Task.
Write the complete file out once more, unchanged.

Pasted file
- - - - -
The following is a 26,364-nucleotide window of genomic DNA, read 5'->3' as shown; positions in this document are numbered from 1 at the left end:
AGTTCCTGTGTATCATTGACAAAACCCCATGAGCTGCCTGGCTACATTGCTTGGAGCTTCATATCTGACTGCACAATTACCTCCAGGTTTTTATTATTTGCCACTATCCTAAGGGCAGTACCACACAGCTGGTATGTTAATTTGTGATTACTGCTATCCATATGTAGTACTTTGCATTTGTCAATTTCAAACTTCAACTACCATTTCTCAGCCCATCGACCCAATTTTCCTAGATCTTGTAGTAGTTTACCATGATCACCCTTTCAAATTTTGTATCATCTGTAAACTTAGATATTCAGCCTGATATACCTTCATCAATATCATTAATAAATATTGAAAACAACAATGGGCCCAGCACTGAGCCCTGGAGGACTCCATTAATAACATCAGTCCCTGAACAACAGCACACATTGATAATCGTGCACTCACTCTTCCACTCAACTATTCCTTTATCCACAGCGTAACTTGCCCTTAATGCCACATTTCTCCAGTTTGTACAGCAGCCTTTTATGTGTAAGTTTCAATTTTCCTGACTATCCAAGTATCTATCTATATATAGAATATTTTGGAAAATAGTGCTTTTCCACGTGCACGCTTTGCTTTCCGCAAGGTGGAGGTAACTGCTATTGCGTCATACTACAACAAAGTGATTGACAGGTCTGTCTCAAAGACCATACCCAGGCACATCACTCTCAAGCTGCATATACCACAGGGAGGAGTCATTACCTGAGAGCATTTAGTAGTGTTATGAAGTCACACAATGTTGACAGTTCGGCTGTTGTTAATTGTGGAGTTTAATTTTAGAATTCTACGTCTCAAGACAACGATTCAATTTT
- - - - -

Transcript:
The following is a 26,364-nucleotide window of genomic DNA, read 5'->3' as shown; positions in this document are numbered from 1 at the left end:
AGTTCCTGTGTATCATTGACAAAACCCCATGAGCTGCCTGGCTACATTGCTTGGAGCTTCATATCTGACTGCACAATTACCTCCAGGTTTTTATTATTTGCCACTATCCTAAGGGCAGTACCACACAGCTGGTATGTTAATTTGTGATTACTGCTATCCATATGTAGTACTTTGCATTTGTCAATTTCAAACTTCAACTACCATTTCTCAGCCCATCGACCCAATTTTCCTAGATCTTGTAGTAGTTTACCATGATCACCCTTTCAAATTTTGTATCATCTGTAAACTTAGATATTCAGCCTGATATACCTTCATCAATATCATTAATAAATATTGAAAACAACAATGGGCCCAGCACTGAGCCCTGGAGGACTCCATTAATAACATCAGTCCCTGAACAACAGCACACATTGATAATCGTGCACTCACTCTTCCACTCAACTATTCCTTTATCCACAGCGTAACTTGCCCTTAATGCCACATTTCTCCAGTTTGTACAGCAGCCTTTTATGTGTAAGTTTCAATTTTCCTGACTATCCAAGTATCTATCTATATATAGAATATTTTGGAAAATAGTGCTTTTCCACGTGCACGCTTTGCTTTCCGCAAGGTGGAGGTAACTGCTATTGCGTCATACTACAACAAAGTGATTGACAGGTCTGTCTCAAAGACCATACCCAGGCACATCACTCTCAAGCTGCATATACCACAGGGAGGAGTCATTACCTGAGAGCATTTAGTAGTGTTATGAAGTCACACAATGTTGACAGTTCGGCTGTTGTTAATTGTGGAGTTTAATTTTAGAATTCTACGTCTCAAGACAACGATTCAATTTT